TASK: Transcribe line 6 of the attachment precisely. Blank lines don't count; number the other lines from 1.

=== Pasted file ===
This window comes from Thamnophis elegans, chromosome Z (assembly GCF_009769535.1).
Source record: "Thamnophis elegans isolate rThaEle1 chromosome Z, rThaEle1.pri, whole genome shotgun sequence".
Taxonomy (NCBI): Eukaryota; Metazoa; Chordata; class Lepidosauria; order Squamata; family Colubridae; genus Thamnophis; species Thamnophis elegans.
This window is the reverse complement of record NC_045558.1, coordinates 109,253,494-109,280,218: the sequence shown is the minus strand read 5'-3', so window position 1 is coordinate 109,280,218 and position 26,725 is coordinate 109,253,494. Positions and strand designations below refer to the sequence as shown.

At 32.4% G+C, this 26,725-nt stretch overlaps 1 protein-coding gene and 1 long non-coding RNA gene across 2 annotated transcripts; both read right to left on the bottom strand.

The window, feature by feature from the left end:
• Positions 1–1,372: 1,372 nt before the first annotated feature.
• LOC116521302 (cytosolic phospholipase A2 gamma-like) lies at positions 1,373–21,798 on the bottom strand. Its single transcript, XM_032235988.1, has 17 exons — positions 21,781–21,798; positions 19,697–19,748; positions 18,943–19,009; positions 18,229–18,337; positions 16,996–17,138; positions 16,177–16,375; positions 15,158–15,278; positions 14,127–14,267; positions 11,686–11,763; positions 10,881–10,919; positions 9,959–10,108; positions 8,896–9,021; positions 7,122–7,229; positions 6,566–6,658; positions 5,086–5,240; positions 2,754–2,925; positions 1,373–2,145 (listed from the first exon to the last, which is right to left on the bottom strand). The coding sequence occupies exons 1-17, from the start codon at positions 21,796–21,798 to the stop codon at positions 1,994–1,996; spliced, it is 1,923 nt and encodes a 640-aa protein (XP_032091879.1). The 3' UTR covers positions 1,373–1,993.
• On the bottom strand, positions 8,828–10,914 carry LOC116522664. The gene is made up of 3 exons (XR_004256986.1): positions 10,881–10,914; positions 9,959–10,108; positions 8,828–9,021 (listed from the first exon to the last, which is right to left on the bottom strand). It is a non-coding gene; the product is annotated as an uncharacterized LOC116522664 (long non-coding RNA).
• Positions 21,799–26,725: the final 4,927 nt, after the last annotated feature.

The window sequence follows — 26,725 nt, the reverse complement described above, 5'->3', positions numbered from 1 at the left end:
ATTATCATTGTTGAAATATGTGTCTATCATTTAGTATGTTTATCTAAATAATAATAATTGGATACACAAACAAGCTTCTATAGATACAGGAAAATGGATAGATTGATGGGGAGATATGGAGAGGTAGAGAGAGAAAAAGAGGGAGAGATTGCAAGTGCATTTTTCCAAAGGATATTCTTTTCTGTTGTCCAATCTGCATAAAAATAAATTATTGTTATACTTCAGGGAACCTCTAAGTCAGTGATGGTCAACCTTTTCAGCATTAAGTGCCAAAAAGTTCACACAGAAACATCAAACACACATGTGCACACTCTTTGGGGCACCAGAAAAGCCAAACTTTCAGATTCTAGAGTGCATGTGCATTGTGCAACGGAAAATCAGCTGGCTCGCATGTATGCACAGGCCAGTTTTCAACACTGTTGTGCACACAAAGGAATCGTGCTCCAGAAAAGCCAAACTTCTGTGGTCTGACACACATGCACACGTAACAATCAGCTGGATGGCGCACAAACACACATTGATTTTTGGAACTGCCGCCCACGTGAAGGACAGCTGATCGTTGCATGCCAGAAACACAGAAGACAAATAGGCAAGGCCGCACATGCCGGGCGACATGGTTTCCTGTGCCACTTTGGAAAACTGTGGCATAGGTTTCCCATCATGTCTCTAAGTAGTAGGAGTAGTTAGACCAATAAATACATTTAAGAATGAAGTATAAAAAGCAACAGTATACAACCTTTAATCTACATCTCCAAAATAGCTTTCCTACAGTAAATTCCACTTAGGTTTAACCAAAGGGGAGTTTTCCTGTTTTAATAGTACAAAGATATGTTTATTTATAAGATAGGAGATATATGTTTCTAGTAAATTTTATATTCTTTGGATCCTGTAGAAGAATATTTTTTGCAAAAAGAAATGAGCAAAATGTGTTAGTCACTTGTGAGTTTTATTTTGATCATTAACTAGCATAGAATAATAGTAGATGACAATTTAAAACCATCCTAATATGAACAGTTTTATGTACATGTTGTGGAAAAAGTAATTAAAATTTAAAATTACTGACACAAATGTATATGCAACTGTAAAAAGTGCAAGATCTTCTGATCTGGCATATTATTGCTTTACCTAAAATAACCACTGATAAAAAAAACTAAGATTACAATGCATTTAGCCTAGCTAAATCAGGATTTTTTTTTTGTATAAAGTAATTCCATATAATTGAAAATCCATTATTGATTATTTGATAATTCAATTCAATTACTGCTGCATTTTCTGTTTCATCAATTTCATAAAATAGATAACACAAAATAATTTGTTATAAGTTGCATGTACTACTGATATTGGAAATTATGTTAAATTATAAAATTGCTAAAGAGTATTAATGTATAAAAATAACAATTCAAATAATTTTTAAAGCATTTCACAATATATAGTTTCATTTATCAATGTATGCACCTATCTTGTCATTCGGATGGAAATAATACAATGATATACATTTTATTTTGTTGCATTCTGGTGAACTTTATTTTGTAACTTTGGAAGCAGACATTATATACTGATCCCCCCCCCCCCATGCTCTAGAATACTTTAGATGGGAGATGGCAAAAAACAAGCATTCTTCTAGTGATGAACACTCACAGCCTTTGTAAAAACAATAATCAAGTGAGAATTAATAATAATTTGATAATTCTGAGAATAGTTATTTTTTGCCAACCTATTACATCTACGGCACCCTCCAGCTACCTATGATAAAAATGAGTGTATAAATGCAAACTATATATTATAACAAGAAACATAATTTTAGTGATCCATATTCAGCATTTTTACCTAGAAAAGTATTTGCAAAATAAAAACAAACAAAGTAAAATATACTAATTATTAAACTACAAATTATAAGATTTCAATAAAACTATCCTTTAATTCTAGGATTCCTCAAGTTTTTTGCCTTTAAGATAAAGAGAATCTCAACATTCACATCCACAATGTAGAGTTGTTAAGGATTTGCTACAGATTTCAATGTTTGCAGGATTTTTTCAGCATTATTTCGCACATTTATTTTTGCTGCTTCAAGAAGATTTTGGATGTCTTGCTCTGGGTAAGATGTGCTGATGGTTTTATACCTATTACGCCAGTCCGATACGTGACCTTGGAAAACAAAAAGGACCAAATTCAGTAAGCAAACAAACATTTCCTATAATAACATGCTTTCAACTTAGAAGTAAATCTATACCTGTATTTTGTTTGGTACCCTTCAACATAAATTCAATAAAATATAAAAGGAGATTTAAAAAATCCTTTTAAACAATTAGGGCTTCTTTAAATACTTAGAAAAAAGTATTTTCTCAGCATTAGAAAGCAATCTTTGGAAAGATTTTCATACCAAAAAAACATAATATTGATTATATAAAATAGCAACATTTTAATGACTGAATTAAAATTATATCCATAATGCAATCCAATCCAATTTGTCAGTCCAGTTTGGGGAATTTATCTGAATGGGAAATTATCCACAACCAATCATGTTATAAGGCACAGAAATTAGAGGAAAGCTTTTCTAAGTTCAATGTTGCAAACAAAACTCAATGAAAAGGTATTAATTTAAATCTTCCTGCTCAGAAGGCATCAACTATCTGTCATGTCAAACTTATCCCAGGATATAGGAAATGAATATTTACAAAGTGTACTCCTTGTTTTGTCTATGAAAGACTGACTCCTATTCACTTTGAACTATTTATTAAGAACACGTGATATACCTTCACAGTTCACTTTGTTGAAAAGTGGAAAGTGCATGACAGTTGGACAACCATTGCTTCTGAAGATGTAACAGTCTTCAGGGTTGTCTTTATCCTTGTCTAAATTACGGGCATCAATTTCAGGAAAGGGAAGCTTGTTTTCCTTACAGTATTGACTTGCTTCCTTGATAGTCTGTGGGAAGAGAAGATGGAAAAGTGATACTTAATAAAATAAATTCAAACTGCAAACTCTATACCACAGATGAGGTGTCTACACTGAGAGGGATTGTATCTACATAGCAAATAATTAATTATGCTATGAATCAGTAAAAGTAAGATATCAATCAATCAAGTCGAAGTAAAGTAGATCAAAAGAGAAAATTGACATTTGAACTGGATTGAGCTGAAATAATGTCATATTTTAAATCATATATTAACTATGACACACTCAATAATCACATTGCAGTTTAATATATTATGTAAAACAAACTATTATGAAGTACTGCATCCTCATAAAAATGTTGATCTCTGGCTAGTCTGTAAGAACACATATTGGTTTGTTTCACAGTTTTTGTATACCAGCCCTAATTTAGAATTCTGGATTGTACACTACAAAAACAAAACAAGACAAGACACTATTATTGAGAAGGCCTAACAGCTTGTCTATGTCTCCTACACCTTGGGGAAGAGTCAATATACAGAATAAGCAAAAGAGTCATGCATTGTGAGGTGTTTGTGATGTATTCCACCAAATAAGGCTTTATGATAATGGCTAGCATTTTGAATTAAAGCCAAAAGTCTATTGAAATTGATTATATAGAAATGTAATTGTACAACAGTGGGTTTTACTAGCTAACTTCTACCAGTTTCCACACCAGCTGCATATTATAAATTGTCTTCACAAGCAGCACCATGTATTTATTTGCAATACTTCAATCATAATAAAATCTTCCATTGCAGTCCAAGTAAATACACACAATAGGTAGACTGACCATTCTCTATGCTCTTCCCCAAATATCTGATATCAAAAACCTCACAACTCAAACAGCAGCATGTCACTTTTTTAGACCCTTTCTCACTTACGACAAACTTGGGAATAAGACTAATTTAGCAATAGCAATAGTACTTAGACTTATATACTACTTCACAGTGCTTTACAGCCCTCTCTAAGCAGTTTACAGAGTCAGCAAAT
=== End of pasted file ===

The window, feature by feature from the left end: